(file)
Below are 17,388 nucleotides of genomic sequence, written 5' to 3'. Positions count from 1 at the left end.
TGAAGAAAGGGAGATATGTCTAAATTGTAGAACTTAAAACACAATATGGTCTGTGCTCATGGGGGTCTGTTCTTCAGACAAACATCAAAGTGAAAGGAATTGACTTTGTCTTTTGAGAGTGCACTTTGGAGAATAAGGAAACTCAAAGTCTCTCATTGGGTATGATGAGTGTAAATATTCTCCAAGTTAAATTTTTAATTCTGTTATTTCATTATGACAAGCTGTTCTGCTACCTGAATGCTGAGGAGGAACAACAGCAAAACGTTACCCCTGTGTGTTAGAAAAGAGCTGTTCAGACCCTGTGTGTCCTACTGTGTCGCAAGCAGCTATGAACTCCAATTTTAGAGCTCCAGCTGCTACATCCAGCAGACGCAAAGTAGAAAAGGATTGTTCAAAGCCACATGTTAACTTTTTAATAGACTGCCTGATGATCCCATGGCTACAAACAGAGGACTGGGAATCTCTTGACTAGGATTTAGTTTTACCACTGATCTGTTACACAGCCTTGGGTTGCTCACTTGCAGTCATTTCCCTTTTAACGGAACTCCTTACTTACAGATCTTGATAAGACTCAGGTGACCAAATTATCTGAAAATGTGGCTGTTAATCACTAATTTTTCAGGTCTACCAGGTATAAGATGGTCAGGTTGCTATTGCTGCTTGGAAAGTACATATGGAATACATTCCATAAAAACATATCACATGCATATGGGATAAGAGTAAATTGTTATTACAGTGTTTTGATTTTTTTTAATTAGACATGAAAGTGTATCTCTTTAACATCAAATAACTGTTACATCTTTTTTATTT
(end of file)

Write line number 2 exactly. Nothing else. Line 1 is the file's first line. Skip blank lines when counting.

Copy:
TGAAGAAAGGGAGATATGTCTAAATTGTAGAACTTAAAACACAATATGGTCTGTGCTCATGGGGGTCTGTTCTTCAGACAAACATCAAAGTGAAAGGAATTGACTTTGTCTTTTGAGAGTGCACTTTGGAGAATAAGGAAACTCAAAGTCTCTCATTGGGTATGATGAGTGTAAATATTCTCCAAGTTAAATTTTTAATTCTGTTATTTCATTATGACAAGCTGTTCTGCTACCTGAATGCTGAGGAGGAACAACAGCAAAACGTTACCCCTGTGTGTTAGAAAAGAGCTGTTCAGACCCTGTGTGTCCTACTGTGTCGCAAGCAGCTATGAACTCCAATTTTAGAGCTCCAGCTGCTACATCCAGCAGACGCAAAGTAGAAAAGGATTGTTCAAAGCCACATGTTAACTTTTTAATAGACTGCCTGATGATCCCATGGCTACAAACAGAGGACTGGGAATCTCTTGACTAGGATTTAGTTTTACCACTGATCTGTTACACAGCCTTGGGTTGCTCACTTGCAGTCATTTCCCTTTTAACGGAACTCCTTACTTACAGATCTTGATAAGACTCAGGTGACCAAATTATCTGAAAATGTGGCTGTTAATCACTAATTTTTCAGGTCTACCAGGTATAAGATGGTCAGGTTGCTATTGCTGCTTGGAAAGTACATATGGAATACATTCCATAAAAACATATCACATGCATATGGGATAAGAGTAAATTGTTATTACAGTGTTTTGATTTTTTTTAATTAGACATGAAAGTGTATCTCTTTAACATCAAATAACTGTTACATCTTTTTTATTT